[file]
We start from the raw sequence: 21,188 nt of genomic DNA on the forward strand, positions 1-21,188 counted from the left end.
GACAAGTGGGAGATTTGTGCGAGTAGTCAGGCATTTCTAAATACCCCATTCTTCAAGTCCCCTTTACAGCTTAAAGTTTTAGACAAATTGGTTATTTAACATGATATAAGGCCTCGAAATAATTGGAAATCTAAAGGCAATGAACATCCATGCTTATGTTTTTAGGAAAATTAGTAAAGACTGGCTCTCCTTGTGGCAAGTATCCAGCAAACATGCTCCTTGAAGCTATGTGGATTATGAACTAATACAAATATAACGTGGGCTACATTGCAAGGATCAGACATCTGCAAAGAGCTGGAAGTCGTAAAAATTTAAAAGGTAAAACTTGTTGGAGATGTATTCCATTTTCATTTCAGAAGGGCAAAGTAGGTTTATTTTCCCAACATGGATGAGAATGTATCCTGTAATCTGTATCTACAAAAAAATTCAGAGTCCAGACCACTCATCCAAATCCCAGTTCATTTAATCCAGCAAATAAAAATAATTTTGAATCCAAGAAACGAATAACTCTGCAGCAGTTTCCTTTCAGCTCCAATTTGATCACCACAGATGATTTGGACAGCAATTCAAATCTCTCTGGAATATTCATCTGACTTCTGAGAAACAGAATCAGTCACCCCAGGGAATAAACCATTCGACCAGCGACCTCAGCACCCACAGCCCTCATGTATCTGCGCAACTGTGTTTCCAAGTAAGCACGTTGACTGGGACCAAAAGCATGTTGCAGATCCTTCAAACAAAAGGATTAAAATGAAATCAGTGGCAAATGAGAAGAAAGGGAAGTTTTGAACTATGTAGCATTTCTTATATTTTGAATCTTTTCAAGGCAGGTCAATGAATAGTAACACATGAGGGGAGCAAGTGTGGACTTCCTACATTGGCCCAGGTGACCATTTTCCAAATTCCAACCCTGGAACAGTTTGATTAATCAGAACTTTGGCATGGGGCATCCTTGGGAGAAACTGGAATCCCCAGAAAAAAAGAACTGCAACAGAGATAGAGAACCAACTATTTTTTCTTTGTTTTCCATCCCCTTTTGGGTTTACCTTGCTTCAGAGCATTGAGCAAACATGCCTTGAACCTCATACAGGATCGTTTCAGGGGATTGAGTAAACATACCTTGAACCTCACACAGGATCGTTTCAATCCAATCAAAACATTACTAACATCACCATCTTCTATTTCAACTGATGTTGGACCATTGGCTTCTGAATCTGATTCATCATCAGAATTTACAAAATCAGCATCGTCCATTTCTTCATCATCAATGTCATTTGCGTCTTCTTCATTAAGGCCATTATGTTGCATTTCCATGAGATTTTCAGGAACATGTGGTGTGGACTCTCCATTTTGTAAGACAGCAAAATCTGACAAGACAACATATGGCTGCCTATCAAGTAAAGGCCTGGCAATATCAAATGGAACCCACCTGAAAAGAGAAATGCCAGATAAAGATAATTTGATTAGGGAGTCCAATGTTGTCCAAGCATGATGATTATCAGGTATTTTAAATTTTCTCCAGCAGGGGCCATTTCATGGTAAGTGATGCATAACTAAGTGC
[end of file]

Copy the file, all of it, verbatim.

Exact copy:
We start from the raw sequence: 21,188 nt of genomic DNA on the forward strand, positions 1-21,188 counted from the left end.
GACAAGTGGGAGATTTGTGCGAGTAGTCAGGCATTTCTAAATACCCCATTCTTCAAGTCCCCTTTACAGCTTAAAGTTTTAGACAAATTGGTTATTTAACATGATATAAGGCCTCGAAATAATTGGAAATCTAAAGGCAATGAACATCCATGCTTATGTTTTTAGGAAAATTAGTAAAGACTGGCTCTCCTTGTGGCAAGTATCCAGCAAACATGCTCCTTGAAGCTATGTGGATTATGAACTAATACAAATATAACGTGGGCTACATTGCAAGGATCAGACATCTGCAAAGAGCTGGAAGTCGTAAAAATTTAAAAGGTAAAACTTGTTGGAGATGTATTCCATTTTCATTTCAGAAGGGCAAAGTAGGTTTATTTTCCCAACATGGATGAGAATGTATCCTGTAATCTGTATCTACAAAAAAATTCAGAGTCCAGACCACTCATCCAAATCCCAGTTCATTTAATCCAGCAAATAAAAATAATTTTGAATCCAAGAAACGAATAACTCTGCAGCAGTTTCCTTTCAGCTCCAATTTGATCACCACAGATGATTTGGACAGCAATTCAAATCTCTCTGGAATATTCATCTGACTTCTGAGAAACAGAATCAGTCACCCCAGGGAATAAACCATTCGACCAGCGACCTCAGCACCCACAGCCCTCATGTATCTGCGCAACTGTGTTTCCAAGTAAGCACGTTGACTGGGACCAAAAGCATGTTGCAGATCCTTCAAACAAAAGGATTAAAATGAAATCAGTGGCAAATGAGAAGAAAGGGAAGTTTTGAACTATGTAGCATTTCTTATATTTTGAATCTTTTCAAGGCAGGTCAATGAATAGTAACACATGAGGGGAGCAAGTGTGGACTTCCTACATTGGCCCAGGTGACCATTTTCCAAATTCCAACCCTGGAACAGTTTGATTAATCAGAACTTTGGCATGGGGCATCCTTGGGAGAAACTGGAATCCCCAGAAAAAAAGAACTGCAACAGAGATAGAGAACCAACTATTTTTTCTTTGTTTTCCATCCCCTTTTGGGTTTACCTTGCTTCAGAGCATTGAGCAAACATGCCTTGAACCTCATACAGGATCGTTTCAGGGGATTGAGTAAACATACCTTGAACCTCACACAGGATCGTTTCAATCCAATCAAAACATTACTAACATCACCATCTTCTATTTCAACTGATGTTGGACCATTGGCTTCTGAATCTGATTCATCATCAGAATTTACAAAATCAGCATCGTCCATTTCTTCATCATCAATGTCATTTGCGTCTTCTTCATTAAGGCCATTATGTTGCATTTCCATGAGATTTTCAGGAACATGTGGTGTGGACTCTCCATTTTGTAAGACAGCAAAATCTGACAAGACAACATATGGCTGCCTATCAAGTAAAGGCCTGGCAATATCAAATGGAACCCACCTGAAAAGAGAAATGCCAGATAAAGATAATTTGATTAGGGAGTCCAATGTTGTCCAAGCATGATGATTATCAGGTATTTTAAATTTTCTCCAGCAGGGGCCATTTCATGGTAAGTGATGCATAACTAAGTGC